After reportedly spending a year and a half working on a cloud service meant for China and other countries, Google cancelled the project, called “Isolated Region,” in May due partly to geopolitical and pandemic-related concerns. Bloomberg reports that Isolated Region, shut down in May, would have enabled it to offer cloud services in countries that want to keep and control data within their borders.

According to two Google employees who spoke to Bloomberg, the project was part of a larger initiative called “Sharded Google” to create data and processing infrastructure that is completely separate from the rest of the company’s network. Isolated Region began in early 2018 in response to Chinese regulations that mean foreign tech companies that want to enter the country need to form a joint venture with a local company that would hold control over user data. Isolated Region was meant to help meet requirements like this in China and other countries, while also addressing U.S. national security concerns.

Bloomberg’s sources said the project was paused in China in January 2019, and focus was redirected to Europe, the Middle East and Africa instead, before Isolated Region was ultimately cancelled in May, though Google has since considered offering a smaller version of Google Cloud Platform in China.

After the story was first published, a Google representative told Bloomberg that Isolated Region wasn’t shut down because of geopolitical issues or the pandemic, and that the company “does not offer and has not offered cloud platform services inside China.”

Instead, she said Isolated Region was cancelled because “other approaches we were actively pursuing offered better outcomes. We have a comprehensive approach to addressing these requirements that covers the governance of data, operational practices and survivability of software. Isolated Region was just one of the paths we explored to address these requirements.”

Alphabet, Google’s parent company, broke out Google Cloud as its own line item for the first time in its fourth-quarter and full-year earnings report, released in February. It revealed that its run rate grew 53.6% during the last year to just over $10 billion in 2019, making it a more formidable rival to competitors Amazon and Microsoft.

Alphabet earnings show Google Cloud on $10B run rate

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Report says Quibi lost 92% of its earliest users after free trials expired

Words: Lucas Matney - TechCrunch - 01:12 09-07-2020

The Independence Day weekend was a big one for Quibi, it was time to see how many of their earliest subscribers would convert from free users to paid subscribers.

Early reports indicate that the streaming service held onto some subscribers through that period, but perhaps at a lesser rate than recently launched rival services. Data provided to TechCrunch by Sensor Tower estimates that around 8% of the 910,000 users who signed up for a free trial of Quibi in the app’s first three days stuck with the service past the expiration of the three-month free trial period. All-in-all Sensor Tower approximates that “a maximum of” 72,000 subscribers of that 910,000 subscriber number stuck with Quibi after their free trials expired.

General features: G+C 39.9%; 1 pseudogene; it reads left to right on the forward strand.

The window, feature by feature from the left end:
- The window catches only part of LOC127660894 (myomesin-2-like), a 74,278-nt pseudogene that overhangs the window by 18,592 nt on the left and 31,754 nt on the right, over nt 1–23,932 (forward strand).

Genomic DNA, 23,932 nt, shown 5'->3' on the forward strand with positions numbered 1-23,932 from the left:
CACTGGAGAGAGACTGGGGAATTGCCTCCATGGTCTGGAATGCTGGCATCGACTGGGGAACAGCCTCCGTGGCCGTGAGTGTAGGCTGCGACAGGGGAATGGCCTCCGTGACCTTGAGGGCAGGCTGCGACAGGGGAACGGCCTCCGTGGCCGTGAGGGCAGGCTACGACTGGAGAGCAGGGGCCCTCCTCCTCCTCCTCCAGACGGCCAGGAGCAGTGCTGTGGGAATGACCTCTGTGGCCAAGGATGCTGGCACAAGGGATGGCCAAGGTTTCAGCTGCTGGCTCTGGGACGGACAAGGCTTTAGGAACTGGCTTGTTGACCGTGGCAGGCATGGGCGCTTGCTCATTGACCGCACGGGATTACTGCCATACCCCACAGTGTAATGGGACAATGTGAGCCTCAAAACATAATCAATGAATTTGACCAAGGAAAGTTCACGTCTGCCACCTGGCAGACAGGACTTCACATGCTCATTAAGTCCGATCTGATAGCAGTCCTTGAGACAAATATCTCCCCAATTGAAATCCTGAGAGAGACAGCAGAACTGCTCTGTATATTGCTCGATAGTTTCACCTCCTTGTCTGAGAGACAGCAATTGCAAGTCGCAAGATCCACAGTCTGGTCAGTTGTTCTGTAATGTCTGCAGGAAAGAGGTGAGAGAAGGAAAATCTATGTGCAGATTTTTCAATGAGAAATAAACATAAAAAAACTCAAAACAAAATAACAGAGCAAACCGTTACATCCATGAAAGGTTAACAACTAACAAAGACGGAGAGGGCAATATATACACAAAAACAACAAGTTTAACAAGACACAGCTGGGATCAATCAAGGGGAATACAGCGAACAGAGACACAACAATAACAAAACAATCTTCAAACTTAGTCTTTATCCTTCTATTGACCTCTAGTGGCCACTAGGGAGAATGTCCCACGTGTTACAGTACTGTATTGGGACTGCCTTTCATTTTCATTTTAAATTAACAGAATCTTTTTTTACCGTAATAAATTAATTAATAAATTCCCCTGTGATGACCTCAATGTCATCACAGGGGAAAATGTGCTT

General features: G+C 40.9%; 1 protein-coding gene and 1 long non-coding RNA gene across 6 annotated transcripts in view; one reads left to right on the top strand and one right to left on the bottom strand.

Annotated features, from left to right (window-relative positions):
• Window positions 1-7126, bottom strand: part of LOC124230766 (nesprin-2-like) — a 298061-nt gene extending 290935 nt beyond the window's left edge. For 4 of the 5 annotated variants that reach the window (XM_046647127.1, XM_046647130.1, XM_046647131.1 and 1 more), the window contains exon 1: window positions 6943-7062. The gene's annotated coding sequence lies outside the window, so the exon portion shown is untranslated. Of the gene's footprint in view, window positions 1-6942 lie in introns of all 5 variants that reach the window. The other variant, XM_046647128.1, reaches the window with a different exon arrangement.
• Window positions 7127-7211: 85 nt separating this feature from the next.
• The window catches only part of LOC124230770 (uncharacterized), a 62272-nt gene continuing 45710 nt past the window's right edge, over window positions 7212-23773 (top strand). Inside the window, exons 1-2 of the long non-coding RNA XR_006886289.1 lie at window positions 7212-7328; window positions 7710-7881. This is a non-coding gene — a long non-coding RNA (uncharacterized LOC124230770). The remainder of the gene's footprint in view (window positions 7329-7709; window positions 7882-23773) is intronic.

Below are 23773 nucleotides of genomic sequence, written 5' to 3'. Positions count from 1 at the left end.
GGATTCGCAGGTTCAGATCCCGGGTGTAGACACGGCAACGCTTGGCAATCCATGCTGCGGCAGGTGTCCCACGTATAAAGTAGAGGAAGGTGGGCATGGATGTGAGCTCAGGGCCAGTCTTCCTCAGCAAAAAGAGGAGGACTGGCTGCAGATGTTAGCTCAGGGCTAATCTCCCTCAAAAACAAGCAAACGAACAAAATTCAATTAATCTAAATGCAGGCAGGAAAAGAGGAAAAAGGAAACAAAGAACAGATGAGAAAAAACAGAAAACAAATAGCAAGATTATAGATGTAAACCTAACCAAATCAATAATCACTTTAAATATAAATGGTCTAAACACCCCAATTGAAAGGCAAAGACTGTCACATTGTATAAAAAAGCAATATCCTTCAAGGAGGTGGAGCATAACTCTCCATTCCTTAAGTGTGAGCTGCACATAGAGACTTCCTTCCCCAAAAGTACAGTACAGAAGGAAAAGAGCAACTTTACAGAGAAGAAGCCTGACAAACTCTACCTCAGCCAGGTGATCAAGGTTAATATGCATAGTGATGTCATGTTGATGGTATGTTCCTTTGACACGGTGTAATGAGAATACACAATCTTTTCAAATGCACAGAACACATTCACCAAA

It’s important to note that this is not the total number of Quibi’s users and only accounts for conversions for the first 3 days of sign-ups. For context, Sensor Tower shared that of the 9.5 million downloads for Disney+ in its first three days of sign-ups, about 1 million users (or 11% of the total) converted to paid subscriptions. The huge difference here is that Quibi opted for a lengthy three month free trial, whereas Disney+ launched with a 7-day free trial.

Sensor Tower estimates Quibi has been downloaded 4.5 million times in total since April 6. After April, Quibi transitioned from a three-month free trial to a 14-day free trial as it scaled back its early efforts to juice early momentum.

TechCrunch has reached out to Quibi for comment.

In a statement to The Verge regarding the same data, a spokesperson for Quibi pushed back on Sensor Tower’s findings, saying that “the number of paid subscribers is incorrect by an order of magnitude. To date, over 5.6 million people have downloaded the Quibi app. Our conversion from download to trial is above mobile app benchmarks, and we are seeing excellent conversion to paid subscribers — both among our 90-day free trial sign-ups from April, as well as our 14-day free trial sign-ups from May and June.”

In response to Quibi’s statement, a Sensor Tower spokesperson indicated that the cause of the mismatch between total download numbers could be, in part, due to the fact that its data only counts installs as “the first download of an app by a single Apple ID or Google account. As such, our figures won’t reflect if the app is installed again by the same user, such as after deletion or to another device.”

What went wrong with Quibi?

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Apple says it’s ‘committed’ to supporting Thunderbolt on new Macs after Intel details latest version